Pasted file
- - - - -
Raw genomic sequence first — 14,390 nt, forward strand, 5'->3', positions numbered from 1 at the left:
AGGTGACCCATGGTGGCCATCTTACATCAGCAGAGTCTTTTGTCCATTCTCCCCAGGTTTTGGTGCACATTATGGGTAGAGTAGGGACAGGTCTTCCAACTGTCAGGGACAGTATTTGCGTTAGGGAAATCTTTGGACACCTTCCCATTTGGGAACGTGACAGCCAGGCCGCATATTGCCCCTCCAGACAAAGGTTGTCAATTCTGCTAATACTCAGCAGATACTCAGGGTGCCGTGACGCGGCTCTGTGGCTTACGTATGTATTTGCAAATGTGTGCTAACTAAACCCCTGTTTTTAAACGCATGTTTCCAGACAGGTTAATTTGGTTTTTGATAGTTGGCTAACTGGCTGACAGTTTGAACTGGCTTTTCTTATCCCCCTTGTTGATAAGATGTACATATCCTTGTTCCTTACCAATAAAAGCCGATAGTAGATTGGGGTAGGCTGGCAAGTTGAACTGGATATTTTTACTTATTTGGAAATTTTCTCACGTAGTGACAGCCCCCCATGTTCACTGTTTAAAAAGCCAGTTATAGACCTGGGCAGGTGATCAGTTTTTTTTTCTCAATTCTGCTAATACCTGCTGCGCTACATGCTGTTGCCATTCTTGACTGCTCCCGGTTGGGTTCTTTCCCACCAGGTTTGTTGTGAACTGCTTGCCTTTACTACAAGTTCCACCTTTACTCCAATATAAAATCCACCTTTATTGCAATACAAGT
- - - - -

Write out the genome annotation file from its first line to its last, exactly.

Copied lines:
Raw genomic sequence first — 14,390 nt, forward strand, 5'->3', positions numbered from 1 at the left:
AGGTGACCCATGGTGGCCATCTTACATCAGCAGAGTCTTTTGTCCATTCTCCCCAGGTTTTGGTGCACATTATGGGTAGAGTAGGGACAGGTCTTCCAACTGTCAGGGACAGTATTTGCGTTAGGGAAATCTTTGGACACCTTCCCATTTGGGAACGTGACAGCCAGGCCGCATATTGCCCCTCCAGACAAAGGTTGTCAATTCTGCTAATACTCAGCAGATACTCAGGGTGCCGTGACGCGGCTCTGTGGCTTACGTATGTATTTGCAAATGTGTGCTAACTAAACCCCTGTTTTTAAACGCATGTTTCCAGACAGGTTAATTTGGTTTTTGATAGTTGGCTAACTGGCTGACAGTTTGAACTGGCTTTTCTTATCCCCCTTGTTGATAAGATGTACATATCCTTGTTCCTTACCAATAAAAGCCGATAGTAGATTGGGGTAGGCTGGCAAGTTGAACTGGATATTTTTACTTATTTGGAAATTTTCTCACGTAGTGACAGCCCCCCATGTTCACTGTTTAAAAAGCCAGTTATAGACCTGGGCAGGTGATCAGTTTTTTTTTCTCAATTCTGCTAATACCTGCTGCGCTACATGCTGTTGCCATTCTTGACTGCTCCCGGTTGGGTTCTTTCCCACCAGGTTTGTTGTGAACTGCTTGCCTTTACTACAAGTTCCACCTTTACTCCAATATAAAATCCACCTTTATTGCAATACAAGT